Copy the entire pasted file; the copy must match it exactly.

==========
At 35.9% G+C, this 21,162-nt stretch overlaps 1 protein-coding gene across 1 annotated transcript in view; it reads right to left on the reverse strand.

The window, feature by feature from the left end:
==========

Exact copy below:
At 35.9% G+C, this 21,162-nt stretch overlaps 1 protein-coding gene across 1 annotated transcript in view; it reads right to left on the reverse strand.

The window, feature by feature from the left end: